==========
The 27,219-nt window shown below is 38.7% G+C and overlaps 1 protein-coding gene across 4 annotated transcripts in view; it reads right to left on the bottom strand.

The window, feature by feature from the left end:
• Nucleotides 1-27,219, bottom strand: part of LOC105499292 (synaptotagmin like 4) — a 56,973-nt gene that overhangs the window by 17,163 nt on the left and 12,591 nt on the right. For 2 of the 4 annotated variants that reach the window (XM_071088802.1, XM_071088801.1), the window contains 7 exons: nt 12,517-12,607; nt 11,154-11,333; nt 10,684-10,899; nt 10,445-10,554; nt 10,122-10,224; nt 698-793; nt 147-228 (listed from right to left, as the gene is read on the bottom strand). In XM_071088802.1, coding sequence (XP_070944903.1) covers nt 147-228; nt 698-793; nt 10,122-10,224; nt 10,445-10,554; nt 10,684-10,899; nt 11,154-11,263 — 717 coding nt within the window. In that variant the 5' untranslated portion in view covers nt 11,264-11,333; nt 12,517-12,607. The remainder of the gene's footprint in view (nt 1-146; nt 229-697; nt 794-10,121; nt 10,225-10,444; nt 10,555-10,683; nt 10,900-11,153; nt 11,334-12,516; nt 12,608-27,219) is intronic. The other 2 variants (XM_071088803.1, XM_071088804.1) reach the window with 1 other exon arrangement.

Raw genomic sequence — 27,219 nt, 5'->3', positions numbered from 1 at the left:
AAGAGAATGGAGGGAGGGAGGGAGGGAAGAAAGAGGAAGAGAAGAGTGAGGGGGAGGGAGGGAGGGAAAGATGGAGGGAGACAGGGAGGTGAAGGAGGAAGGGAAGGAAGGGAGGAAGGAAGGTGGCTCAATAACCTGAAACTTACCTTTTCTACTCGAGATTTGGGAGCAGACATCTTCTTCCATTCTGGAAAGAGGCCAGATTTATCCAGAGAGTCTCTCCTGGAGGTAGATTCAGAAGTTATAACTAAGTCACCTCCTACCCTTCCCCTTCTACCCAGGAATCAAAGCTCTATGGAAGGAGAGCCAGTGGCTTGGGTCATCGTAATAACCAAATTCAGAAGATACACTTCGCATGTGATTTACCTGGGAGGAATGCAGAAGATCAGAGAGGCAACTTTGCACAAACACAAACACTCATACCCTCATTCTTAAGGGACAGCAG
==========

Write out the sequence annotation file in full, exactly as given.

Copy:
The 27,219-nt window shown below is 38.7% G+C and overlaps 1 protein-coding gene across 4 annotated transcripts in view; it reads right to left on the bottom strand.

The window, feature by feature from the left end:
• Nucleotides 1-27,219, bottom strand: part of LOC105499292 (synaptotagmin like 4) — a 56,973-nt gene that overhangs the window by 17,163 nt on the left and 12,591 nt on the right. For 2 of the 4 annotated variants that reach the window (XM_071088802.1, XM_071088801.1), the window contains 7 exons: nt 12,517-12,607; nt 11,154-11,333; nt 10,684-10,899; nt 10,445-10,554; nt 10,122-10,224; nt 698-793; nt 147-228 (listed from right to left, as the gene is read on the bottom strand). In XM_071088802.1, coding sequence (XP_070944903.1) covers nt 147-228; nt 698-793; nt 10,122-10,224; nt 10,445-10,554; nt 10,684-10,899; nt 11,154-11,263 — 717 coding nt within the window. In that variant the 5' untranslated portion in view covers nt 11,264-11,333; nt 12,517-12,607. The remainder of the gene's footprint in view (nt 1-146; nt 229-697; nt 794-10,121; nt 10,225-10,444; nt 10,555-10,683; nt 10,900-11,153; nt 11,334-12,516; nt 12,608-27,219) is intronic. The other 2 variants (XM_071088803.1, XM_071088804.1) reach the window with 1 other exon arrangement.

Raw genomic sequence — 27,219 nt, 5'->3', positions numbered from 1 at the left:
AAGAGAATGGAGGGAGGGAGGGAGGGAAGAAAGAGGAAGAGAAGAGTGAGGGGGAGGGAGGGAGGGAAAGATGGAGGGAGACAGGGAGGTGAAGGAGGAAGGGAAGGAAGGGAGGAAGGAAGGTGGCTCAATAACCTGAAACTTACCTTTTCTACTCGAGATTTGGGAGCAGACATCTTCTTCCATTCTGGAAAGAGGCCAGATTTATCCAGAGAGTCTCTCCTGGAGGTAGATTCAGAAGTTATAACTAAGTCACCTCCTACCCTTCCCCTTCTACCCAGGAATCAAAGCTCTATGGAAGGAGAGCCAGTGGCTTGGGTCATCGTAATAACCAAATTCAGAAGATACACTTCGCATGTGATTTACCTGGGAGGAATGCAGAAGATCAGAGAGGCAACTTTGCACAAACACAAACACTCATACCCTCATTCTTAAGGGACAGCAG